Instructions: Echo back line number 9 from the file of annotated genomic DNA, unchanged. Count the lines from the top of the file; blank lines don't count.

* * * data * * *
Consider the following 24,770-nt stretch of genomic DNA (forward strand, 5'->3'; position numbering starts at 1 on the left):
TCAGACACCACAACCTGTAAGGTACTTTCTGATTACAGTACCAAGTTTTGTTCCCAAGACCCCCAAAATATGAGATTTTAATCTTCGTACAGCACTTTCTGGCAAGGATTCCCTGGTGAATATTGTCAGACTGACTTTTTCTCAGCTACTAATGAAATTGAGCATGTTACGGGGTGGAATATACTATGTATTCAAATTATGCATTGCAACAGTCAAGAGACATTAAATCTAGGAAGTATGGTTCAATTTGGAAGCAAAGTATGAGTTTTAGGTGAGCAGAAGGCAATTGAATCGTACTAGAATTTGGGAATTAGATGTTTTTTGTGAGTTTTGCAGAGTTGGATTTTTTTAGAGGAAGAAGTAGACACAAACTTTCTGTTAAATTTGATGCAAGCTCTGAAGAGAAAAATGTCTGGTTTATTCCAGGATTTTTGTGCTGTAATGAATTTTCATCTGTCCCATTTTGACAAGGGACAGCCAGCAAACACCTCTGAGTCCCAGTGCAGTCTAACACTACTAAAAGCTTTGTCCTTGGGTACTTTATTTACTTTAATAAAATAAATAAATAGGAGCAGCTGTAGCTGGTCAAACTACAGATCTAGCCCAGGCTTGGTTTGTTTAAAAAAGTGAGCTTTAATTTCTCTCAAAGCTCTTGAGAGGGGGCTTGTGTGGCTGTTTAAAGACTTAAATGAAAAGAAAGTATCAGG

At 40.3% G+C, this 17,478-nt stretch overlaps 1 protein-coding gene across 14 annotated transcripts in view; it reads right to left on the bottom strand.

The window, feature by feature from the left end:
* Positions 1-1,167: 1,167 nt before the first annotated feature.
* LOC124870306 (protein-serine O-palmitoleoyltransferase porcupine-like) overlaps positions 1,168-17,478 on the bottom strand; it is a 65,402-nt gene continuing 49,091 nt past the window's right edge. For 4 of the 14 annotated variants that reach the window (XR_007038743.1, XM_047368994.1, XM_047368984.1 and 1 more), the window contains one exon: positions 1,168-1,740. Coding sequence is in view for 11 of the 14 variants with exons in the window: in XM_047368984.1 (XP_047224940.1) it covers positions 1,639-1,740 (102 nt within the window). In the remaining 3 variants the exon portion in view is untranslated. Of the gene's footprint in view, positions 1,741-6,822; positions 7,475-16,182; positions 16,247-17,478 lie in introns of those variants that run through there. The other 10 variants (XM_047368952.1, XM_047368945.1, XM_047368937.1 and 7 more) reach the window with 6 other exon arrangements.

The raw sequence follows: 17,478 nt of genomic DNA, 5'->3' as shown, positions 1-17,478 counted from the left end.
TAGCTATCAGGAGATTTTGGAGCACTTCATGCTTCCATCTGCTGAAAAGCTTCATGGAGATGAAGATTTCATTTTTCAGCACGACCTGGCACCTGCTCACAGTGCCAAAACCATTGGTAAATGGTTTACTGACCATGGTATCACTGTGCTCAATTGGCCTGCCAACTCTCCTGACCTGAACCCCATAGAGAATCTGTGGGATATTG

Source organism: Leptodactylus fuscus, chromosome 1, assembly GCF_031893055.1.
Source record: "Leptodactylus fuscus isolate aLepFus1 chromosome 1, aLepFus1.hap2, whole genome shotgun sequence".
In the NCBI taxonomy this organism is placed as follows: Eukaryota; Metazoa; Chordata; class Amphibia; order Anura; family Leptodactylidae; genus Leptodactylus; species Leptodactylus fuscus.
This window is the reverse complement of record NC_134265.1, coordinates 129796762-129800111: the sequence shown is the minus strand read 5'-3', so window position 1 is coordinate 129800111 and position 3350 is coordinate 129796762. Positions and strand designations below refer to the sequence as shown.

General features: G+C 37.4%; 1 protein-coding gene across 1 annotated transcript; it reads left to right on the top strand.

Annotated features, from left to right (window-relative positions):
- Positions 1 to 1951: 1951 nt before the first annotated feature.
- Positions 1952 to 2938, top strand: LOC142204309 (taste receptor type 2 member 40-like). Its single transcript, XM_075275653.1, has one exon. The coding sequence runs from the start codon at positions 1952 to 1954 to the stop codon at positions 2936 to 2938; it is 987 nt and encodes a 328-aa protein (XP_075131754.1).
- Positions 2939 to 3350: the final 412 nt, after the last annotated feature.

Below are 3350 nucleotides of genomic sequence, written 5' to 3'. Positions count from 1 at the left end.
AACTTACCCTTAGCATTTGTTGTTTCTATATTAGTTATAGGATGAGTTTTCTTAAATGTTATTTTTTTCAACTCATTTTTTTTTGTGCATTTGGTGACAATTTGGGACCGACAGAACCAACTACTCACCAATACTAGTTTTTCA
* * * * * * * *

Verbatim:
Source organism: Leptodactylus fuscus, chromosome 1, assembly GCF_031893055.1.